JT: They’re a character. I am a character. Through the IRS, I’m listed as a character. And I’ve written the first song about the IRS. No one writes songs about the IRS.
AF: Any advice you can give artists trying to pursue a career in music?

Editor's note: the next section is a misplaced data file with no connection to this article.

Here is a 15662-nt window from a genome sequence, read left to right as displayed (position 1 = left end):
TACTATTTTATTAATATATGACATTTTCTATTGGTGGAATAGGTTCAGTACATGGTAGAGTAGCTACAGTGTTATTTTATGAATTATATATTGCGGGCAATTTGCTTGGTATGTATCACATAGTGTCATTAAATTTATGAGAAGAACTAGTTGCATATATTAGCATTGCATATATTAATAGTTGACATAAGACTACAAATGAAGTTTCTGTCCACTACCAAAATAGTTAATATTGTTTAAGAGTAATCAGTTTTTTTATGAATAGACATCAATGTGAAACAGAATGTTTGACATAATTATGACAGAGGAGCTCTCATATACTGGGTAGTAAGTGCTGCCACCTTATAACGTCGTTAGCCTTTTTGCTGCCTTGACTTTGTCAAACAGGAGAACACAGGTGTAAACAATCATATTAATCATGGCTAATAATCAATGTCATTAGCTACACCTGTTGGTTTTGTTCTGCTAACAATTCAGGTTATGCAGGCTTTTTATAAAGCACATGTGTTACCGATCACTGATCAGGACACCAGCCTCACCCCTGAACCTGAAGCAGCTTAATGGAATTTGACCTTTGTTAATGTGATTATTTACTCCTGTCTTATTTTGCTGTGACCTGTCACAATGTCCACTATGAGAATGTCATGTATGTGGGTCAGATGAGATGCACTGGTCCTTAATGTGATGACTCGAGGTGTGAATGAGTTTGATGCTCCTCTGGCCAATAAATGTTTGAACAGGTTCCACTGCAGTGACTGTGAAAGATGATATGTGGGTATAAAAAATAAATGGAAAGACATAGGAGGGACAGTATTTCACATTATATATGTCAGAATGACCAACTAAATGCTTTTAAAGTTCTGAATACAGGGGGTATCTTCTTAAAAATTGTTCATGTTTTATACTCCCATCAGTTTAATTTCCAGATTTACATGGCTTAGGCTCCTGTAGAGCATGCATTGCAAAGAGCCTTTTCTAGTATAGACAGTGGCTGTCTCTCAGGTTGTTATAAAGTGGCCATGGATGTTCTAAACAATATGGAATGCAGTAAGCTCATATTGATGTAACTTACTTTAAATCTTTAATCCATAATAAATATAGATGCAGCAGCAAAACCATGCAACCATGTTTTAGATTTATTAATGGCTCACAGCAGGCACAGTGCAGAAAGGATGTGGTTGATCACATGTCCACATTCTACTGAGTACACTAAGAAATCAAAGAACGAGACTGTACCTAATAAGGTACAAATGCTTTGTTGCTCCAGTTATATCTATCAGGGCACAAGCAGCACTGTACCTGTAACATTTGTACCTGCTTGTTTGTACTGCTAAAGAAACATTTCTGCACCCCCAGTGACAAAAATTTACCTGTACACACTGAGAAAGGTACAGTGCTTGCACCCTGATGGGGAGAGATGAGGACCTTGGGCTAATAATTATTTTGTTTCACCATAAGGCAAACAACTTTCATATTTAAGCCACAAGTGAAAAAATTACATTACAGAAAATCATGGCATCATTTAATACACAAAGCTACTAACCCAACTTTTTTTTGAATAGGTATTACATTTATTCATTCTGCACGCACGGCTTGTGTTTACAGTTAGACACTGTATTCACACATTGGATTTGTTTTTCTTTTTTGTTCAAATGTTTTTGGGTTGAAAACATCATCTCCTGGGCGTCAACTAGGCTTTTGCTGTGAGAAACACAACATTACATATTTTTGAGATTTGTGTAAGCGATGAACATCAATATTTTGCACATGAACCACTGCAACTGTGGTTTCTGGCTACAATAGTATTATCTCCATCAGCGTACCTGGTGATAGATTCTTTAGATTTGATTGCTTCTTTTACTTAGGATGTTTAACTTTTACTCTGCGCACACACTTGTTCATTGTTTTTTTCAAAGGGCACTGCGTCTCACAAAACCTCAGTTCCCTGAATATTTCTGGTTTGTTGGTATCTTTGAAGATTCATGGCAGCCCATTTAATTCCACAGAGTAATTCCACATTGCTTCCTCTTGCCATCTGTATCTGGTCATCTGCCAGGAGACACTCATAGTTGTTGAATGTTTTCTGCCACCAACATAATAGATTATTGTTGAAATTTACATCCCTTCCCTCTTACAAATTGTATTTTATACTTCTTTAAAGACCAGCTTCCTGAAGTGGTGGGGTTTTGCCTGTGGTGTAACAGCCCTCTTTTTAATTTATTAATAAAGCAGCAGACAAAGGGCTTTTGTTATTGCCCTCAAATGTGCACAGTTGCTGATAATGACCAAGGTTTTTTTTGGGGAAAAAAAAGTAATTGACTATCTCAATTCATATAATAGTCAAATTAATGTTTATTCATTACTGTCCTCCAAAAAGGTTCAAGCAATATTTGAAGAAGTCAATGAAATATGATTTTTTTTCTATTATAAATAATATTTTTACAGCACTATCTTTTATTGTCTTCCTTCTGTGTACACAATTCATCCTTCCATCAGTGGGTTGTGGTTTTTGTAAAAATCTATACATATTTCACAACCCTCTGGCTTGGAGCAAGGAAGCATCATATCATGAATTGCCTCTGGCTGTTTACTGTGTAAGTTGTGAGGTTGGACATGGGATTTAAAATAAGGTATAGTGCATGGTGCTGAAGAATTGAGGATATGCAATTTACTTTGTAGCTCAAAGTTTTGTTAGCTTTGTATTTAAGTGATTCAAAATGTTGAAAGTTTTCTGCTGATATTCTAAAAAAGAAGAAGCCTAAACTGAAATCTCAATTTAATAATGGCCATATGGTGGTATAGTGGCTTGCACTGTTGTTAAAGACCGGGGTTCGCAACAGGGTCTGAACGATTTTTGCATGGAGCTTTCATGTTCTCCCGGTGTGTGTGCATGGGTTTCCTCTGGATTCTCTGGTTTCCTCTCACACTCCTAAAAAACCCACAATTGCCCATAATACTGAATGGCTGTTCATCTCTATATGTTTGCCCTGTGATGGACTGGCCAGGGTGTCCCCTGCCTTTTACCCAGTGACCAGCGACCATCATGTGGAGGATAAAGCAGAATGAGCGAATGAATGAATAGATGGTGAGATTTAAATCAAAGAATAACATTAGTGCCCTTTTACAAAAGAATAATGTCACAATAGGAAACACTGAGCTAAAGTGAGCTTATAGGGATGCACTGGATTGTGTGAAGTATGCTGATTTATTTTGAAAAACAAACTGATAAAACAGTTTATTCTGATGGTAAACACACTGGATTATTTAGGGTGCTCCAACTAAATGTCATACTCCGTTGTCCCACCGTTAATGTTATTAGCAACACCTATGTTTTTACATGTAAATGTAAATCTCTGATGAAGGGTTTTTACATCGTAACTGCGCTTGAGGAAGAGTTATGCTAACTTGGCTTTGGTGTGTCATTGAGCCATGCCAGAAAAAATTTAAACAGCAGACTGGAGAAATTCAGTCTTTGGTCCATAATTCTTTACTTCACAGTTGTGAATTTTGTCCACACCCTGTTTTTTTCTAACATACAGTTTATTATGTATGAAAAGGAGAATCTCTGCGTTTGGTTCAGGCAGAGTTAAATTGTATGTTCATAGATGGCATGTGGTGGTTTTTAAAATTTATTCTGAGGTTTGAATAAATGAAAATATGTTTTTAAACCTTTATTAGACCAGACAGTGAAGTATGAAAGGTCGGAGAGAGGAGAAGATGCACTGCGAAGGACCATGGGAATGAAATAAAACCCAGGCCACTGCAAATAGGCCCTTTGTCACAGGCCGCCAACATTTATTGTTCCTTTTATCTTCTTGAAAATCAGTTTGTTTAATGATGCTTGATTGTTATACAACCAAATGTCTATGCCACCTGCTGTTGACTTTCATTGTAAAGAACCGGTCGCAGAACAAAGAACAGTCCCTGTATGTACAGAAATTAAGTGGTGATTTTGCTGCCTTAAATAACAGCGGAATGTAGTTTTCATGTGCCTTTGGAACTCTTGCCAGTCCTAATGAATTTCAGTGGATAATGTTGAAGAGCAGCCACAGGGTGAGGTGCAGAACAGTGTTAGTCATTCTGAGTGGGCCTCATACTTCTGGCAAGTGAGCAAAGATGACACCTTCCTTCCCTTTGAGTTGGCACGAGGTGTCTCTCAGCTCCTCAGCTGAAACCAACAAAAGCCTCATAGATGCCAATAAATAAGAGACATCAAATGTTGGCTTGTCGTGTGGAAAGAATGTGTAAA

JT: Just that when you go into the studio, you’re going to hear a lot of “no, no, no.” Just ignore that “no, no, no.” That’s what they did to me. Cause I was going in as a songwriter and brought them Baby Blues. There was some jazz, some country, some rock. Each song on the album was for a different market. They said I couldn’t do that. So, I said “well, I’m not with you guys.” I can do what I want. It’s not because we’re women. It’s because the record industry has different rules and mentality. Sometimes they try to say you’re too young. You know, when I first started out they said “you’re too young to go in the country direction” then later they said “you’re too old now.” Now they want people that they can make more into a Justin Bieber type or Ariana Grande. They pick a style and then they want cookie cutter artists. But not everyone likes that type of music. I write songs to make people feel good. Maybe one song will be sort of hip-hop. Maybe it will be a rock number. Maybe it will be a country number. I want a little of something for everyone. I try to write songs so that everybody can come to my shows and have a good time and forget about the bad stuff for a while. I try to see if we can keep the cost down for my shows. It’s ridiculous what some of these stars charge to see them perform. The whole idea is for people to like the music and have the chance to enjoy it. I’ve had a couple people tell me they get bullied in school and then they come home and listen to my music and it makes them feel better, which I thought was pretty nice. A lot of people say “you know, if you don’t win a Grammy or you don’t win an Oscar, you’re nothing.” It’s not true. There’s a lot of good musicians out there who don’t do political stuff. We were just watching Wendy Williams and Ice Cube never won one of those. If you’re being nice to people, who cares about it?